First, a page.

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Maybe there is a trick here I don't see, but.....

Many times in my Lua code, I'll test that a key appears in a table and do

     if t.whatever then

But today was the first time that I found I needed to test for the opposite
case-- that of t.whatever not existing.  It's then I realized that Lua
doesn't have a logical "not".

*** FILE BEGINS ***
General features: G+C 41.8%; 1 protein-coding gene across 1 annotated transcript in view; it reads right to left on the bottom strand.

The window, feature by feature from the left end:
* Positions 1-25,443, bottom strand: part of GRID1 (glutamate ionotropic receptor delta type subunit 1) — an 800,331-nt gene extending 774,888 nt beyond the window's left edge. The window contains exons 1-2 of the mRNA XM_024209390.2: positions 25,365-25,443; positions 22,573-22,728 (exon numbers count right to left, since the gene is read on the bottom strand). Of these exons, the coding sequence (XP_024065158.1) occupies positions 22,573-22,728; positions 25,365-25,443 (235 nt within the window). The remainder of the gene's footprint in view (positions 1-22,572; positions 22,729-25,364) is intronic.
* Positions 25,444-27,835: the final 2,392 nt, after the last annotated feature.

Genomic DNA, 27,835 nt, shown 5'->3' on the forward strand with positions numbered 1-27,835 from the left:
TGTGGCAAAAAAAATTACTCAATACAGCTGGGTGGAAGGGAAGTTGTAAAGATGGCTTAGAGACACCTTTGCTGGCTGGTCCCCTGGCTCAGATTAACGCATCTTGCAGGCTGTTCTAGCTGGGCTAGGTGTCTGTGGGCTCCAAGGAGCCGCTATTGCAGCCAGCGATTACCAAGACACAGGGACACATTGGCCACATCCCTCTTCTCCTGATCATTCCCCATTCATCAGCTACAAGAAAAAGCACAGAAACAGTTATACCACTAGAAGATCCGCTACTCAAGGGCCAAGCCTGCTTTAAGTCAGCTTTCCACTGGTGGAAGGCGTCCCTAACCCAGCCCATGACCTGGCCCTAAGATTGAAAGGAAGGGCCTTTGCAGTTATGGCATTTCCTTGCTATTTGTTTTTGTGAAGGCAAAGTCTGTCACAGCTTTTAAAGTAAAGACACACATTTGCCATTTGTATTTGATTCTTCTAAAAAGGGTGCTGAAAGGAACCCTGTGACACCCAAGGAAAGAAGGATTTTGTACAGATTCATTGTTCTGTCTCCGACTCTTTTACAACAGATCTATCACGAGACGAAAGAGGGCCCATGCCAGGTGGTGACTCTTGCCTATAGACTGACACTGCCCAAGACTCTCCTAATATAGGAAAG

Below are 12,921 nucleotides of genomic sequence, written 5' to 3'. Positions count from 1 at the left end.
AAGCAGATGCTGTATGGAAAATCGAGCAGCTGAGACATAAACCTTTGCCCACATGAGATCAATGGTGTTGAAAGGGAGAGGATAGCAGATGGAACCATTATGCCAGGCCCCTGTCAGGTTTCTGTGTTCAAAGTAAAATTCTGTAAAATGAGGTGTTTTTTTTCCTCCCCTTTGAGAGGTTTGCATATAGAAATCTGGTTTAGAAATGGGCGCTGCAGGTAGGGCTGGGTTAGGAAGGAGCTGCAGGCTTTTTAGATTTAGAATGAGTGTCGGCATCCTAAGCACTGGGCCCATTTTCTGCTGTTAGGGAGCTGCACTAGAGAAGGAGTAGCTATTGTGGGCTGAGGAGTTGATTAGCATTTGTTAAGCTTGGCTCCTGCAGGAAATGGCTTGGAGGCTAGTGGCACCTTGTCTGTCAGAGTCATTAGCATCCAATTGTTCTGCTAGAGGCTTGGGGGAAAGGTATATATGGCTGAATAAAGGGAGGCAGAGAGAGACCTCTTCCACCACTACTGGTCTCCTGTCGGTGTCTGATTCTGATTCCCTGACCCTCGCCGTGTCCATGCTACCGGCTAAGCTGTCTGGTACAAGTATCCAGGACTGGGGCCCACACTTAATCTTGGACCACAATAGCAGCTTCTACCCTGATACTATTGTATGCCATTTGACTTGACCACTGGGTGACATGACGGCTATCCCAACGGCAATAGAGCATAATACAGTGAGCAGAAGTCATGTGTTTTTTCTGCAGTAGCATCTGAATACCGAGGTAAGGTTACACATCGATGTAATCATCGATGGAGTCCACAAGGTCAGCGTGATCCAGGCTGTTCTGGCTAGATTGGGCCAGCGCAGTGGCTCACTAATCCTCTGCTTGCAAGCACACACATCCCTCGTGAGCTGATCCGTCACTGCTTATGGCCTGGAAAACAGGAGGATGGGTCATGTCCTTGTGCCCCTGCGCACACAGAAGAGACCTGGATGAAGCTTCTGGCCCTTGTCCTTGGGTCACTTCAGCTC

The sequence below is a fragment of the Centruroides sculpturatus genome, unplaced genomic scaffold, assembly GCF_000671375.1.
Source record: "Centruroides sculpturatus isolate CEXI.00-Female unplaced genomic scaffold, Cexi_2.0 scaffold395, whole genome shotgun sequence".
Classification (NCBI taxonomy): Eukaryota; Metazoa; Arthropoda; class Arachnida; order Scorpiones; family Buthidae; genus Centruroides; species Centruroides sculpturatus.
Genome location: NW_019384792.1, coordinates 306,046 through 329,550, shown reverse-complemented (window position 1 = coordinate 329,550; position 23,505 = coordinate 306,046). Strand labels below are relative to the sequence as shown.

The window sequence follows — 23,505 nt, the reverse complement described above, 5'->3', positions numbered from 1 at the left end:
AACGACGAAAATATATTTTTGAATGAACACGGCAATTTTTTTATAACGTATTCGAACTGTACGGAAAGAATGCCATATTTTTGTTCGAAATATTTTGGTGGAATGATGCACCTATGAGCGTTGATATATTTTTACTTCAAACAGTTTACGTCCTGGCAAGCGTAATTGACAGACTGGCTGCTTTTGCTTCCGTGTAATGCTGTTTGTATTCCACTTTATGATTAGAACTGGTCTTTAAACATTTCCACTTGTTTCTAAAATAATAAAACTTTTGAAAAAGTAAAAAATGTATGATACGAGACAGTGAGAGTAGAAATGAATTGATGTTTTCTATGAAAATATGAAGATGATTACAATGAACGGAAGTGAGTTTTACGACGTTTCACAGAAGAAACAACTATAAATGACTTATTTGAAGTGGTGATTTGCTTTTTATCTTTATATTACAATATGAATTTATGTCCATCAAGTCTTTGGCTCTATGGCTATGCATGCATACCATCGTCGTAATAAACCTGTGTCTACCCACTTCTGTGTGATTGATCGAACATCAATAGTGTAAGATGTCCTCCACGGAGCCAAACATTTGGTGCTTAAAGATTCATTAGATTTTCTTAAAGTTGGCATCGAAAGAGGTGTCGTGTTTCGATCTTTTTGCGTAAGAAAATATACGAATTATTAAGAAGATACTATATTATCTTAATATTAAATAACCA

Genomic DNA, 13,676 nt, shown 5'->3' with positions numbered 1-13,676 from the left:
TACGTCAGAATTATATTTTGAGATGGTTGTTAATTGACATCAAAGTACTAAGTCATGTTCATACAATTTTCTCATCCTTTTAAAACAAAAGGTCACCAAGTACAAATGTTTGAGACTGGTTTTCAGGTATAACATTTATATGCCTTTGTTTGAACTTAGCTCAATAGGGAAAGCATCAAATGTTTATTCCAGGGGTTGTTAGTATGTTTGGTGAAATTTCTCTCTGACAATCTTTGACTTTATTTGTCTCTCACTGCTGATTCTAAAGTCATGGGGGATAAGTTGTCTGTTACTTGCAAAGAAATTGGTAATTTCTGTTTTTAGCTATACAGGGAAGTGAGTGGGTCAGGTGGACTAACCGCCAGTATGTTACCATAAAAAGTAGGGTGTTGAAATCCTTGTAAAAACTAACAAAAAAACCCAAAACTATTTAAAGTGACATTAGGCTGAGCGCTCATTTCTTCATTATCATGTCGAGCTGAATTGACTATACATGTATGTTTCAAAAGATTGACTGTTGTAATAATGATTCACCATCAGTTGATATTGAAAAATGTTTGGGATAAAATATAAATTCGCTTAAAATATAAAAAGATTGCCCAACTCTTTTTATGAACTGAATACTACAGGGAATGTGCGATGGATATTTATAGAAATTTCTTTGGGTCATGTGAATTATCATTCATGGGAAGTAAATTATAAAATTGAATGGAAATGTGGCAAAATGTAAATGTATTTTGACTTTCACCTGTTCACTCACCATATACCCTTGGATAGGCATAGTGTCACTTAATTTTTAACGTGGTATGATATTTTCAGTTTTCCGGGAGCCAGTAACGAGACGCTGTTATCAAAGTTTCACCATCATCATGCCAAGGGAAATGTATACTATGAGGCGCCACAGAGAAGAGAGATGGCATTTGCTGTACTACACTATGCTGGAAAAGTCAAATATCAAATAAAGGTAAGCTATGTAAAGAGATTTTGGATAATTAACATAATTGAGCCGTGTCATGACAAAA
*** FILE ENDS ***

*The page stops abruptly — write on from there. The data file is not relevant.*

It's easy enough to create a function that implements a logical "not":

     function not(x)
         if x then
             return nil
             return 1

And use it like this:

     if not(t.whatever) then

But is forcing a functional syntax and having the cost of of a function
call what the designers of Lua intended?  I admire the minimalism in Lua,
but this seems like a pretty basic need for most any language.  Without it,
you're either forcing the programmer to come up with their own logical
"not" or forcing them to have an empty "then" clause in an "if," doing the
work in the "else" clause.